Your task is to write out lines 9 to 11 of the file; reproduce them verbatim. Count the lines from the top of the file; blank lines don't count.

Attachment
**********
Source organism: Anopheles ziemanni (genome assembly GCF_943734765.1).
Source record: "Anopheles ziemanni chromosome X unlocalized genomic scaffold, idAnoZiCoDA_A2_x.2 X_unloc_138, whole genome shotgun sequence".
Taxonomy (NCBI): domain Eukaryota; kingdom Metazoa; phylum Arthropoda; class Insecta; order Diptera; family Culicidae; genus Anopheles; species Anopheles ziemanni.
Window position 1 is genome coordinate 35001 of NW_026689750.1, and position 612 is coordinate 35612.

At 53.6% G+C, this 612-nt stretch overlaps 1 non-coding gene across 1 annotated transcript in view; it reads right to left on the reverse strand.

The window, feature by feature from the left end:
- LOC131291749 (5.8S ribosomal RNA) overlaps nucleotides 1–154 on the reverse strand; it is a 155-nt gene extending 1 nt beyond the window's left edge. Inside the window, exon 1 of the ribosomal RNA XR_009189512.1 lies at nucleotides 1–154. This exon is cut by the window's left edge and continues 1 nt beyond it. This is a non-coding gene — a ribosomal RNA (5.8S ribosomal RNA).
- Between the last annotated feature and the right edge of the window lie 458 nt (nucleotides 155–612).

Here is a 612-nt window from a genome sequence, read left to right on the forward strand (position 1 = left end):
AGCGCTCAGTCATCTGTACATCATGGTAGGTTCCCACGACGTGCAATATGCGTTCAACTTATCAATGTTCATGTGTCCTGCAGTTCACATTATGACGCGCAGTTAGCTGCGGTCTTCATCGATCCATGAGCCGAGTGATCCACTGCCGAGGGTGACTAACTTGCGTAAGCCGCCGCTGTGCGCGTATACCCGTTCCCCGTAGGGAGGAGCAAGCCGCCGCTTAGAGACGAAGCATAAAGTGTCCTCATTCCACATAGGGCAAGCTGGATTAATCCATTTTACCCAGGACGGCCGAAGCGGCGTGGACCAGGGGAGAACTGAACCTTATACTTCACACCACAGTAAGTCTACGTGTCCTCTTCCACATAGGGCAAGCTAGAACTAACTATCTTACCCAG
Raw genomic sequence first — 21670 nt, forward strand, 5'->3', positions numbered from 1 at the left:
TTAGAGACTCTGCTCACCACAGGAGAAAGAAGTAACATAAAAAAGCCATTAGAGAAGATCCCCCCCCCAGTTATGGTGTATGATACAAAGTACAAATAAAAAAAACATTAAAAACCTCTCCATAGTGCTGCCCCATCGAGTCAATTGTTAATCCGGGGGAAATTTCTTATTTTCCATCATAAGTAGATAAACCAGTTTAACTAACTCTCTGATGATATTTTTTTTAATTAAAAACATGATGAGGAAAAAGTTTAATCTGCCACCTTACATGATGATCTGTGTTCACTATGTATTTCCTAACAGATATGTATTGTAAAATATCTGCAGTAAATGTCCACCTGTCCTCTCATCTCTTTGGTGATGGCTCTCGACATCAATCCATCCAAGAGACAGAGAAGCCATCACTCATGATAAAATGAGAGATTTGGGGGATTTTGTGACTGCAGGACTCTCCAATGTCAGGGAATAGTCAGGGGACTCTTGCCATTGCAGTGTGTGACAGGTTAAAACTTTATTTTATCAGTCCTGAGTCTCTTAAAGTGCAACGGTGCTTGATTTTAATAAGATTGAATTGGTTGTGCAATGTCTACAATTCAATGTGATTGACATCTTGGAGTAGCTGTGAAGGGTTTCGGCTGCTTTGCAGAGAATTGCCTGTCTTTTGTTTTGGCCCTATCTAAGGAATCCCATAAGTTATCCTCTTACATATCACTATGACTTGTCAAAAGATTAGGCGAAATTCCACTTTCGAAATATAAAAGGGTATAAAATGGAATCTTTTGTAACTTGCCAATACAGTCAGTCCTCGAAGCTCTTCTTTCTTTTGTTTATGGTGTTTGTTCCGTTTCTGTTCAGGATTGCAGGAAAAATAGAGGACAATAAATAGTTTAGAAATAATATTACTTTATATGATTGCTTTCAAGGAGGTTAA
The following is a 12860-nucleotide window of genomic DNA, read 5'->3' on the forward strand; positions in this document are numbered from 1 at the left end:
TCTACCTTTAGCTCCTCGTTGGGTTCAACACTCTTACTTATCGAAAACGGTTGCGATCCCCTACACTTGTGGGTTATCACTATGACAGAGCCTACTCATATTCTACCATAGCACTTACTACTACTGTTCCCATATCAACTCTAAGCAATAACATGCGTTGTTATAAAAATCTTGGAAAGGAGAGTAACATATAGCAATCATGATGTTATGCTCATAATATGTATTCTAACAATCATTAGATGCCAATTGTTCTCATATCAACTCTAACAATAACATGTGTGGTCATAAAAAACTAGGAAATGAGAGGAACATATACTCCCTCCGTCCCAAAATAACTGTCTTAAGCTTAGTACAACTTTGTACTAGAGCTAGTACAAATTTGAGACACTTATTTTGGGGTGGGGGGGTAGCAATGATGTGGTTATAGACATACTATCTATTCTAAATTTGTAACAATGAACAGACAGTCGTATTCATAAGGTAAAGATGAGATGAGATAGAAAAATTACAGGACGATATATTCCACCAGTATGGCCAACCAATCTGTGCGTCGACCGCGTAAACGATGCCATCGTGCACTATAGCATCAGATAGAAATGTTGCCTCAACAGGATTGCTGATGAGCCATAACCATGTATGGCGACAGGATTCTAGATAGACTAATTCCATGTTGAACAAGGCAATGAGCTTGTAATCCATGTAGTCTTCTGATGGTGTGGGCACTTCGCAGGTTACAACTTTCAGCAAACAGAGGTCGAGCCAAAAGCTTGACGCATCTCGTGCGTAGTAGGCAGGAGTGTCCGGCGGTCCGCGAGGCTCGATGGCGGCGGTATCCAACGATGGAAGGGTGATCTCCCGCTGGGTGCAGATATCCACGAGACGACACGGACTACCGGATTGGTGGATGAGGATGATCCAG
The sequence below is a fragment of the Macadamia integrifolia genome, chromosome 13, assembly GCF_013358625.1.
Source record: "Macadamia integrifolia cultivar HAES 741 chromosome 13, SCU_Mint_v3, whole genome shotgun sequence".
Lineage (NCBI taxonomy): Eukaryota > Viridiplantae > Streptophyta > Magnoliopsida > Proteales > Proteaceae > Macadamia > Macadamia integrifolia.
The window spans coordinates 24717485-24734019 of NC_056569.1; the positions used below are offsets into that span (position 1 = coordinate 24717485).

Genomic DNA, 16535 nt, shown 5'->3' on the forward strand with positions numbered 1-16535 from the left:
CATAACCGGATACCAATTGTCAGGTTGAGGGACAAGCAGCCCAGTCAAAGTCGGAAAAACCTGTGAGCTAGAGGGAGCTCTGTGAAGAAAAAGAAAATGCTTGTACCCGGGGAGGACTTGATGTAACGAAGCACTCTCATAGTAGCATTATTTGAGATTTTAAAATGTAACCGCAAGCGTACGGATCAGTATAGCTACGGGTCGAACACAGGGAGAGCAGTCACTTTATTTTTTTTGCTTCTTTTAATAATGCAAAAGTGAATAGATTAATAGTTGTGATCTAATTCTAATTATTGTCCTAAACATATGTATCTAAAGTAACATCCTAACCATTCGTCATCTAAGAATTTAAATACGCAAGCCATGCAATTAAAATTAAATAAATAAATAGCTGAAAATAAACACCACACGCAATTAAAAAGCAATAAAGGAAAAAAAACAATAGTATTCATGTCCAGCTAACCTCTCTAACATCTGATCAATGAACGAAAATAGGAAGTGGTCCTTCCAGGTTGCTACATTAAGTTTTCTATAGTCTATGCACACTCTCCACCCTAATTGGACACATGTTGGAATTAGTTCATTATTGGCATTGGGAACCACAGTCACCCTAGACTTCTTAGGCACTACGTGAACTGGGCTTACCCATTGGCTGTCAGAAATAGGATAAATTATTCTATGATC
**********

Here is a 612-nt window from a genome sequence, read left to right on the forward strand (position 1 = left end):
AGCGCTCAGTCATCTGTACATCATGGTAGGTTCCCACGACGTGCAATATGCGTTCAACTTATCAATGTTCATGTGTCCTGCAGTTCACATTATGACGCGCAGTTAGCTGCGGTCTTCATCGATCCATGAGCCGAGTGATCCACTGCCGAGGGTGACTAACTTGCGTAAGCCGCCGCTGTGCGCGTATACCCGTTCCCCGTAGGGAGGAGCAAGCCGCCGCTTAGAGACGAAGCATAAAGTGTCCTCATTCCACATAGGGCAAGCTGGATTAATCCATTTTACCCAGGACGGCCGAAGCGGCGTGGACCAGGGGAGAACTGAACCTTATACTTCACACCACAGTAAGTCTACGTGTCCTCTTCCACATAGGGCAAGCTAGAACTAACTATCTTACCCAG
Raw genomic sequence first — 21670 nt, forward strand, 5'->3', positions numbered from 1 at the left: